Are you interested in the number of teeth snakes have? Well, we are happy you found us.
Without a doubt, snakes are interesting creatures. Sure, they might send shivers down your spine. But we can both agree that they are mysterious. And in a funny way mesmerizing.
Rocking vibrant scales and gliding effortlessly, snakes look like creatures that can only exist in a fictional world. But surprisingly, they have been around for millions of years, constantly adapting to the diverse environments across the world.
Today, we are going to solve one intriguing mystery about snakes. Do they have teeth? If they do, how many teeth do they have?
Discover the answers to these questions and more in this comprehensive guide. The guide highlights the secrets hidden within a snake’s mouth. It also helps you to better understand this animal’s dietary preferences.
Do Snakes Have Teeth?
Snakes exist nearly everywhere in the world, except in New Zealand, Antarctica, Hawaii, and Greenland.
These gliding creatures evolved from the toothed lizard. Even though they lost their limbs, they retained their teeth.
So, yes, snakes have teeth.
However, their dental makeup varies from their mammalian counterparts. Instead of a comprehensive set of teeth, these animals come with several specialized teeth. These teeth are all the same (uniform)–there are no sharper teeth in the front or blunt molars at the back like in dogs.
What’s more, their teeth are not rooted in sockets like in us, instead, they’re attached to their jawbone. Additionally, snake teeth can grow up to 2 inches long, like in Gabon Vipers, but this applies to the fangs mostly.
How Many Teeth Do Snakes Have?
Snakes can have anywhere from 100 (king cobras) to 200 small teeth ( boa constrictors) growing in multiple rows.
No matter the quantity, each tooth in the snake’s mouth plays a part in promoting the animal’s survival. But more on that later.
At the moment, let’s discuss the type of teeth present in snakes. As you will notice, we will focus more on the snake fangs.
1. Aglyphous Teeth
Aglyphous refers to teeth without groves or venom-injecting fangs. All teeth are uniform; long, thin, conical-shaped, and sharp. Additionally, the teeth point backward, with two rows lining the top jaw and one on the bottom jaw.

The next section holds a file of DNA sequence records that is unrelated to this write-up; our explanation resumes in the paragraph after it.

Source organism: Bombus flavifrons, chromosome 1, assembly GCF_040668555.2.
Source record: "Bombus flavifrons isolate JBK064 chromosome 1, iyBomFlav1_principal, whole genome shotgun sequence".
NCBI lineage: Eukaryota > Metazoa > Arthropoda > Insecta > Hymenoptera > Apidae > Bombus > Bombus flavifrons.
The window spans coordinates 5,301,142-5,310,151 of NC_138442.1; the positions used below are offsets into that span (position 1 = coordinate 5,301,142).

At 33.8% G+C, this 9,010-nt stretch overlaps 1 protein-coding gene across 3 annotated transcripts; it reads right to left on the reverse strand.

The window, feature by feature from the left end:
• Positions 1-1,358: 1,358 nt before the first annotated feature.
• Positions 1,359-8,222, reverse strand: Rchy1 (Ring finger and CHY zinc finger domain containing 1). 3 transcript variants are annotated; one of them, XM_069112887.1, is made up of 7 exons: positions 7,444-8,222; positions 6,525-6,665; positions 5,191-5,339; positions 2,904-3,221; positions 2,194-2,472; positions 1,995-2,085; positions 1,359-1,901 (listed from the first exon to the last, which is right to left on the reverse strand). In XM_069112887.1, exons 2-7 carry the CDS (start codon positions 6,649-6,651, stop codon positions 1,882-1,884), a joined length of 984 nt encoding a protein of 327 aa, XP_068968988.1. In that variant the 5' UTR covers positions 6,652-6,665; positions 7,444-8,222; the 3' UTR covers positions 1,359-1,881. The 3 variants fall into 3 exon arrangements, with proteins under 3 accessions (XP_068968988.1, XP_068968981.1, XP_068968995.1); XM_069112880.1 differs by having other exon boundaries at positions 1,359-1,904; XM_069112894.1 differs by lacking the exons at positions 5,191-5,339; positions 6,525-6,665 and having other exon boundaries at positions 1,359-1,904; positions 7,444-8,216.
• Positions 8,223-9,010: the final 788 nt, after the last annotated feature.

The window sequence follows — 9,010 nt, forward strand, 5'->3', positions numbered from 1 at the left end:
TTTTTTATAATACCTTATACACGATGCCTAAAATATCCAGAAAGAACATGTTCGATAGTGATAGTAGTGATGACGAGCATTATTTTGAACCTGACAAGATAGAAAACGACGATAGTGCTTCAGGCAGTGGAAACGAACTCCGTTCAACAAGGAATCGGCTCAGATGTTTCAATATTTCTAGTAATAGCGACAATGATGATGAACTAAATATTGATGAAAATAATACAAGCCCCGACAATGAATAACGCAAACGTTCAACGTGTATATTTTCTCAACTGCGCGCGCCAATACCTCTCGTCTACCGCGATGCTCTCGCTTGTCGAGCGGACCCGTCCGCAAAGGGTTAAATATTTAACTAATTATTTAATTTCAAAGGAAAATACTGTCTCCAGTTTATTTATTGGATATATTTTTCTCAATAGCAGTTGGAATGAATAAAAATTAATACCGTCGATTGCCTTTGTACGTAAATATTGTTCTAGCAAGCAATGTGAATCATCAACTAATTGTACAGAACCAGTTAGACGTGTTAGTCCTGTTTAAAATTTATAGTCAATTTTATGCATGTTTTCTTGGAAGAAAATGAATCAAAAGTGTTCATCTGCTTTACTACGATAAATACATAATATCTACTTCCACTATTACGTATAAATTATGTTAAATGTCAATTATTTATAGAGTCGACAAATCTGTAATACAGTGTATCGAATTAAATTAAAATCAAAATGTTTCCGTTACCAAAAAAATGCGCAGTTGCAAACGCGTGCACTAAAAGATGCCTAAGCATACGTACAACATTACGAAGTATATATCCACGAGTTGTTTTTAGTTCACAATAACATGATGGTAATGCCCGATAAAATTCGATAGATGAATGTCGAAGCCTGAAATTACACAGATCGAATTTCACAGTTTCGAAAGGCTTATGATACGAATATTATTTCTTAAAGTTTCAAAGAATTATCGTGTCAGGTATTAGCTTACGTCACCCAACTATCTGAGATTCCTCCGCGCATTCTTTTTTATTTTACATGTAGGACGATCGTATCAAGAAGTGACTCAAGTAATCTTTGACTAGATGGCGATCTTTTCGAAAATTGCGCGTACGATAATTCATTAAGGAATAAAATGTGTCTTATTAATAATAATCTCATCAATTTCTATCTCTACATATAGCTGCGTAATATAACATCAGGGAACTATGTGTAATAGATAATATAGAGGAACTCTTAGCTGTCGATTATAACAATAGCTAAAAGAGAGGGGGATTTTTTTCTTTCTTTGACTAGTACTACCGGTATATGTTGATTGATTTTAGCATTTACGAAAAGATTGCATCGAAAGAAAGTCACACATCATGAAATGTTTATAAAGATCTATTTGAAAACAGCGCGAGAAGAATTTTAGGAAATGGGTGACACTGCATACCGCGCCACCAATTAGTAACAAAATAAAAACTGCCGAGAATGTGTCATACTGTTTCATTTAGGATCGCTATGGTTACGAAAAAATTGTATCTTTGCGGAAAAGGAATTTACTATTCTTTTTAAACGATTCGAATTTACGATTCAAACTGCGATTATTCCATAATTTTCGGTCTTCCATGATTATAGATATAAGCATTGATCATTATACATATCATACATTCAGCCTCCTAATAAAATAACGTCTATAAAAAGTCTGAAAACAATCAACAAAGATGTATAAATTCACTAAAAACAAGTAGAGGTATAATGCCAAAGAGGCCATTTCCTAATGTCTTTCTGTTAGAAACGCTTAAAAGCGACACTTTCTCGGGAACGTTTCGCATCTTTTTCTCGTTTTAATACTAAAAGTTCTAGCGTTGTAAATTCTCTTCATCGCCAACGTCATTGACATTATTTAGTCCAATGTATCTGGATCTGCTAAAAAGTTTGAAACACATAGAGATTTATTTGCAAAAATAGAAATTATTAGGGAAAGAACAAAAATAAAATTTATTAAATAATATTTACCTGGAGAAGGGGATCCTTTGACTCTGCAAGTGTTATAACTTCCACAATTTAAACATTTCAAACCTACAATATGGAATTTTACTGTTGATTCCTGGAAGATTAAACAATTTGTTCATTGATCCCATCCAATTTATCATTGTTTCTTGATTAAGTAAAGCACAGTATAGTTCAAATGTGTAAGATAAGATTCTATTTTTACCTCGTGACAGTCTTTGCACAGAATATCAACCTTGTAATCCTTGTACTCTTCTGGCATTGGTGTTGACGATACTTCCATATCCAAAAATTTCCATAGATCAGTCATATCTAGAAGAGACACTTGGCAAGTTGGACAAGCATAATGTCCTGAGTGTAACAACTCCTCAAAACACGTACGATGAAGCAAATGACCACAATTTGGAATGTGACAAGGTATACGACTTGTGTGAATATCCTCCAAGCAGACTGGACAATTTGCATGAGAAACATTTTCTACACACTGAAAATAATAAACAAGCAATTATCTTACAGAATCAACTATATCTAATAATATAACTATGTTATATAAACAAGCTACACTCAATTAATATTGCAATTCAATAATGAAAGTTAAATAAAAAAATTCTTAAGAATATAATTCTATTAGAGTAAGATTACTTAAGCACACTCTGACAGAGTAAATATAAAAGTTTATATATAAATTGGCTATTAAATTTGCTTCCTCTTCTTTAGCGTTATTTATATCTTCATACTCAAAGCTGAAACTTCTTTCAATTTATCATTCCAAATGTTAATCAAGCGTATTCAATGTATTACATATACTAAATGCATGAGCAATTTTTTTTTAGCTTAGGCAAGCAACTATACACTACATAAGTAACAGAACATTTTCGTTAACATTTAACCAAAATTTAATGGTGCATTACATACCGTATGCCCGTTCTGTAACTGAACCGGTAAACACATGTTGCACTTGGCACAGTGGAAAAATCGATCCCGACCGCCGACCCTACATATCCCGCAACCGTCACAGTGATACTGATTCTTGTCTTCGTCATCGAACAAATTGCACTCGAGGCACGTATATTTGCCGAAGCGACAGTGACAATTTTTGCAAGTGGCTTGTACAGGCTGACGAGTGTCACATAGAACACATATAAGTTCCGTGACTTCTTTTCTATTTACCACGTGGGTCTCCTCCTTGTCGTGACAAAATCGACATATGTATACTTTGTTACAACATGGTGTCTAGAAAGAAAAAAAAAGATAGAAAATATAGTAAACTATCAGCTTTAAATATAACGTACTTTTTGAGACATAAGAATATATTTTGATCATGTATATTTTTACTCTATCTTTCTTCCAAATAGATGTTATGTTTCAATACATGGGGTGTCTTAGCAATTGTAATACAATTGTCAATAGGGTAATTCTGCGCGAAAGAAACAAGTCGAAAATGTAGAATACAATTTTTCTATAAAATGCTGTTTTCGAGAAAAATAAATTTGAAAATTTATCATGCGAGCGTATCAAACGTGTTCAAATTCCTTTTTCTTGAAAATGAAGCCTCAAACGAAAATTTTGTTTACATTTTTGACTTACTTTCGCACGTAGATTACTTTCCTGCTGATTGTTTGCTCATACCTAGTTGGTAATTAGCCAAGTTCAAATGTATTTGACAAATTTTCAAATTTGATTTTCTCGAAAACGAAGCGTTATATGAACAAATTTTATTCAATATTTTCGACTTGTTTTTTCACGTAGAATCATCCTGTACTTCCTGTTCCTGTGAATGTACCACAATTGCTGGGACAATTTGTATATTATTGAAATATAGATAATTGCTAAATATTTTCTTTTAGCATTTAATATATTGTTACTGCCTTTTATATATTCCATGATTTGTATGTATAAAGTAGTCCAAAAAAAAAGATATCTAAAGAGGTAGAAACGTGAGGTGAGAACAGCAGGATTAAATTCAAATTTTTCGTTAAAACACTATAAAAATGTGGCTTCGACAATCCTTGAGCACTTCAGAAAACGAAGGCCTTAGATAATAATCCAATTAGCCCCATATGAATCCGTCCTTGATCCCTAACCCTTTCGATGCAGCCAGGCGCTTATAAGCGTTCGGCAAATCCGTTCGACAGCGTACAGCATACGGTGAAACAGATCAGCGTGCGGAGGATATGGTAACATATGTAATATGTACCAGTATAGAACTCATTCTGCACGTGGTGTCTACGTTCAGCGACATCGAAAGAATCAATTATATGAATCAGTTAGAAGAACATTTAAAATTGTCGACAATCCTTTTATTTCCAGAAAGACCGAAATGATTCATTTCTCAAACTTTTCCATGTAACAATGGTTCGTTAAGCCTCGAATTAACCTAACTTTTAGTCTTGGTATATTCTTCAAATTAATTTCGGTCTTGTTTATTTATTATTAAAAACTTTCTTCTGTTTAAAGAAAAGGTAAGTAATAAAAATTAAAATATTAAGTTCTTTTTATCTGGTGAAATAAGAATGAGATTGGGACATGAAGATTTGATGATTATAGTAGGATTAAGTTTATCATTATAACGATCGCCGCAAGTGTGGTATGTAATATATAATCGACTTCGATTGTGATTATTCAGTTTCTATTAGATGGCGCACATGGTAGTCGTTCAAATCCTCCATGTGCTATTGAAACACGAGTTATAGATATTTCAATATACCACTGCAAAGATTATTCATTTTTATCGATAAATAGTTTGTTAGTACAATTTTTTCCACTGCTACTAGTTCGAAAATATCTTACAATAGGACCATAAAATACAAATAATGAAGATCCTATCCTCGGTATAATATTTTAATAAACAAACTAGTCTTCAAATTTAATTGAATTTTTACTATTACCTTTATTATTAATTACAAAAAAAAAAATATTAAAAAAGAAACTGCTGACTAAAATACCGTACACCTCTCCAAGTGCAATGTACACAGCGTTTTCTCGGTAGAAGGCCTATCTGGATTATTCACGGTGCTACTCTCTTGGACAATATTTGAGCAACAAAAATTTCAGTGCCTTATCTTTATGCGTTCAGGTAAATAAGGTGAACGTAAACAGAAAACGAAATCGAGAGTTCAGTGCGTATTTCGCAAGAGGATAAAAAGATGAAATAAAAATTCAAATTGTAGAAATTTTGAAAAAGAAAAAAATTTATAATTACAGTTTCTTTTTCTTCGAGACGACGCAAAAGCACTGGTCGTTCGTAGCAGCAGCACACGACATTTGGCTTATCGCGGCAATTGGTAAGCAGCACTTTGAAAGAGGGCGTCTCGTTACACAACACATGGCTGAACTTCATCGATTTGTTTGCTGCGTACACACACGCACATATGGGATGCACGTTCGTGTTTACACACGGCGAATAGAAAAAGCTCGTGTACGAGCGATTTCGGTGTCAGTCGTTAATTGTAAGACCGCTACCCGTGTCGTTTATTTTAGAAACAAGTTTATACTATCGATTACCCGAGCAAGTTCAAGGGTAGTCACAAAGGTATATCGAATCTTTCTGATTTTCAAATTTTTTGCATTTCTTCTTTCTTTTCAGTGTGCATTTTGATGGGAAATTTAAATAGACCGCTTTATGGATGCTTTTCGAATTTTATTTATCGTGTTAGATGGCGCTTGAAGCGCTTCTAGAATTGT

Aglyphous teeth help snakes grip and lock the prey in place during swallowing. They are prominent in non-venomous snake species, including pythons, great boas, and North American King snakes.
2. Solenoglyphous Teeth
Next on our list are the solenoglyphous teeth, common in venomous snakes like pit vipers, puff adders, and rattlesnakes. These snakes feature sharp, hollow, or tubular fangs capable of retracting into the roof of the mouth.
Whenever the snakes attack prey, the fangs flip out like a switchblade stabbing the prey. The teeth penetrate deep into the victim, delivering large quantities of venom from the venom gland via an opening at the front.
Since the fangs are only used when the need arises, they can grow longer. Sometimes, they can take up half of the skull’s length.
Oftentimes, snakes with these fangs strike their victim, inject the venom, and back off, waiting for the toxin to take its effect.
3. Proteroglyphous Teeth
Proteroglyphous fangs are common in members of the Elapidae family, which includes cobras, coral snakes, mambas, and taipans.
These fangs sit at the front of the upper jaw, pointing downwards. They are enlarged, short, and hollow. And unlike solenoglyphous fangs, these are not hinged, meaning they don’t extend outside the mouth. However, they fit into grooved slots in the buccal floor when the snake closes its mouth.
For maximum venom delivery, proteroglyphous snakes must strike fast and hang onto their prey. Some species even constrict their target to kill them more effectively. Others, like the spitting cobras, use modified fangs (with forward-facing holes) to spray their venom at victims at high velocity.
4. Opisthoglyphous Teeth
Last, we have Opisthoglyphous snakes. These snakes have specialized venom-injecting fangs at the rear end of their mouth on the upper jaw. The fangs are enlarged and grooved to deliver powerful toxins and immobilize elusive victims.
Opisthoglyphous snakes must open their mouth wide (up to 170 degrees), bite the victim and hang on to them. This makes sense because it allows them maximum time to move the prey into the back of the mouth and inject the venom.